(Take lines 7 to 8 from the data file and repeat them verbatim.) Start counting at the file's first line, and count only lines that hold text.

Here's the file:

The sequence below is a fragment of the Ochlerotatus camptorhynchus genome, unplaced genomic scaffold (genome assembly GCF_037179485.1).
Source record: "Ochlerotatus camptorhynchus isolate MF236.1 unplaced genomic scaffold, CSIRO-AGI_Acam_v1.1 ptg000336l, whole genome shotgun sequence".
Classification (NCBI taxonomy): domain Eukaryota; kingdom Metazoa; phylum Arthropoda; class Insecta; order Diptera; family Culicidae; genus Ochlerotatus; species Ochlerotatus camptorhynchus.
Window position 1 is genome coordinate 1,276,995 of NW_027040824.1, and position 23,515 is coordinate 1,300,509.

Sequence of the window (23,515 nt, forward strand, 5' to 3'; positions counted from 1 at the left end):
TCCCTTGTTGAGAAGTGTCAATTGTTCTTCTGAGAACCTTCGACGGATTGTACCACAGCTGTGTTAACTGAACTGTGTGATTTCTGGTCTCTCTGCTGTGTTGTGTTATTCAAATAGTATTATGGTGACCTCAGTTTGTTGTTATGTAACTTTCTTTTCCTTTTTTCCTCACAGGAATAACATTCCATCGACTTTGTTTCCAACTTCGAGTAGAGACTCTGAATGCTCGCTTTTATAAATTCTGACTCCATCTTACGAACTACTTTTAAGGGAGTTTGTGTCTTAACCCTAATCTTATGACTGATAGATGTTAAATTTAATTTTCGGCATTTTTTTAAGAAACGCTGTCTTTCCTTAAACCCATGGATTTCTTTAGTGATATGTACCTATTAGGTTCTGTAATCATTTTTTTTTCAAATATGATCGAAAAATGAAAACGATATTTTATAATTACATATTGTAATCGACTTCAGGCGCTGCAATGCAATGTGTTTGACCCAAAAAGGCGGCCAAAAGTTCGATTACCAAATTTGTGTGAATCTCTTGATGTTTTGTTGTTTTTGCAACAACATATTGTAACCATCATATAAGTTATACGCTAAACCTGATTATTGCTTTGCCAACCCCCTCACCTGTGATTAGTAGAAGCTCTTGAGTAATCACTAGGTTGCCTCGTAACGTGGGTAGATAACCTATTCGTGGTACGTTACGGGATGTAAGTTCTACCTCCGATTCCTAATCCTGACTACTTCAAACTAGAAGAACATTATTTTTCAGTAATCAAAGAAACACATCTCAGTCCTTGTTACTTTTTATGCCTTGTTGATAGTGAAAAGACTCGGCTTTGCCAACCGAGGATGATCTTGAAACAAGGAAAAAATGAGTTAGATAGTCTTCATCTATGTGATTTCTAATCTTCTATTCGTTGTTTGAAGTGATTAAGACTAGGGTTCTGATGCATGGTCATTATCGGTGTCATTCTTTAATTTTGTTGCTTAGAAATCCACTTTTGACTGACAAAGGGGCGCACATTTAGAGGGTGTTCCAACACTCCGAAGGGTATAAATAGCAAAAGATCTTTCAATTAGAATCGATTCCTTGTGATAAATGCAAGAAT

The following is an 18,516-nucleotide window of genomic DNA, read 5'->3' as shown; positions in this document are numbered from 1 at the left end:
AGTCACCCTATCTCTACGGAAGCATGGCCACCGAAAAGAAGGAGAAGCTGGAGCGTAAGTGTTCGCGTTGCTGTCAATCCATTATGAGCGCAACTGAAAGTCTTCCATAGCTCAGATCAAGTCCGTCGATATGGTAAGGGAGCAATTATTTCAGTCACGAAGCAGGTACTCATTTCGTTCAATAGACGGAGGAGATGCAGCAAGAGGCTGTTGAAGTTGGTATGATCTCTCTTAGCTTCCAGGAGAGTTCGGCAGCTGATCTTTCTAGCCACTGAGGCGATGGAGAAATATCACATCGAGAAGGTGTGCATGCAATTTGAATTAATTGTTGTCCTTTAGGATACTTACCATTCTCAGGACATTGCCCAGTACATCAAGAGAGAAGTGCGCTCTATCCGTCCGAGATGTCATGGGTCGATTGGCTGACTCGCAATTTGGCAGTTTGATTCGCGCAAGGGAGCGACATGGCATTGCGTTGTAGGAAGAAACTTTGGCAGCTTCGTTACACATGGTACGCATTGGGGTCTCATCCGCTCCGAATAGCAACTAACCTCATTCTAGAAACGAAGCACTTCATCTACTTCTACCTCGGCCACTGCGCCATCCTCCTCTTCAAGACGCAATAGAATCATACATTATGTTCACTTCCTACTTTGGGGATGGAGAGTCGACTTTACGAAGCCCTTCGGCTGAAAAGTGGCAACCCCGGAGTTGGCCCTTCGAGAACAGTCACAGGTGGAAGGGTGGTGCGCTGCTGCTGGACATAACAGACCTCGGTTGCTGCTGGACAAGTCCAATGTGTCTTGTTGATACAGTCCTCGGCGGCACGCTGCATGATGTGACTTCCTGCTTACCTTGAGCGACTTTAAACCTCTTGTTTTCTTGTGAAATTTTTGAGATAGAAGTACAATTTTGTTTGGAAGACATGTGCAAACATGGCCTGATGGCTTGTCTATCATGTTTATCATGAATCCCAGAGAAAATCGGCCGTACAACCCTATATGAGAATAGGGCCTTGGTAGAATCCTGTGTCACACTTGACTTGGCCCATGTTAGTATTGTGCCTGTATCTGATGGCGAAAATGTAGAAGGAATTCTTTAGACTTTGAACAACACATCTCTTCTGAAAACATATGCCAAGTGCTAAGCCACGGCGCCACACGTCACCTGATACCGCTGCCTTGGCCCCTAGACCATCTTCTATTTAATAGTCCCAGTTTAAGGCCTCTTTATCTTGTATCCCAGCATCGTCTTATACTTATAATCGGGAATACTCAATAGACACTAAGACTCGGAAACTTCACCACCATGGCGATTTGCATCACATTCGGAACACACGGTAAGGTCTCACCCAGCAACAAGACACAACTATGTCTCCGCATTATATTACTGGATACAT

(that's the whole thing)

The following is an 18,516-nucleotide window of genomic DNA, read 5'->3' as shown; positions in this document are numbered from 1 at the left end:
AGTCACCCTATCTCTACGGAAGCATGGCCACCGAAAAGAAGGAGAAGCTGGAGCGTAAGTGTTCGCGTTGCTGTCAATCCATTATGAGCGCAACTGAAAGTCTTCCATAGCTCAGATCAAGTCCGTCGATATGGTAAGGGAGCAATTATTTCAGTCACGAAGCAGGTACTCATTTCGTTCAATAGACGGAGGAGATGCAGCAAGAGGCTGTTGAAGTTGGTATGATCTCTCTTAGCTTCCAGGAGAGTTCGGCAGCTGATCTTTCTAGCCACTGAGGCGATGGAGAAATATCACATCGAGAAGGTGTGCATGCAATTTGAATTAATTGTTGTCCTTTAGGATACTTACCATTCTCAGGACATTGCCCAGTACATCAAGAGAGAAGTGCGCTCTATCCGTCCGAGATGTCATGGGTCGATTGGCTGACTCGCAATTTGGCAGTTTGATTCGCGCAAGGGAGCGACATGGCATTGCGTTGTAGGAAGAAACTTTGGCAGCTTCGTTACACATGGTACGCATTGGGGTCTCATCCGCTCCGAATAGCAACTAACCTCATTCTAGAAACGAAGCACTTCATCTACTTCTACCTCGGCCACTGCGCCATCCTCCTCTTCAAGACGCAATAGAATCATACATTATGTTCACTTCCTACTTTGGGGATGGAGAGTCGACTTTACGAAGCCCTTCGGCTGAAAAGTGGCAACCCCGGAGTTGGCCCTTCGAGAACAGTCACAGGTGGAAGGGTGGTGCGCTGCTGCTGGACATAACAGACCTCGGTTGCTGCTGGACAAGTCCAATGTGTCTTGTTGATACAGTCCTCGGCGGCACGCTGCATGATGTGACTTCCTGCTTACCTTGAGCGACTTTAAACCTCTTGTTTTCTTGTGAAATTTTTGAGATAGAAGTACAATTTTGTTTGGAAGACATGTGCAAACATGGCCTGATGGCTTGTCTATCATGTTTATCATGAATCCCAGAGAAAATCGGCCGTACAACCCTATATGAGAATAGGGCCTTGGTAGAATCCTGTGTCACACTTGACTTGGCCCATGTTAGTATTGTGCCTGTATCTGATGGCGAAAATGTAGAAGGAATTCTTTAGACTTTGAACAACACATCTCTTCTGAAAACATATGCCAAGTGCTAAGCCACGGCGCCACACGTCACCTGATACCGCTGCCTTGGCCCCTAGACCATCTTCTATTTAATAGTCCCAGTTTAAGGCCTCTTTATCTTGTATCCCAGCATCGTCTTATACTTATAATCGGGAATACTCAATAGACACTAAGACTCGGAAACTTCACCACCATGGCGATTTGCATCACATTCGGAACACACGGTAAGGTCTCACCCAGCAACAAGACACAACTATGTCTCCGCATTATATTACTGGATACAT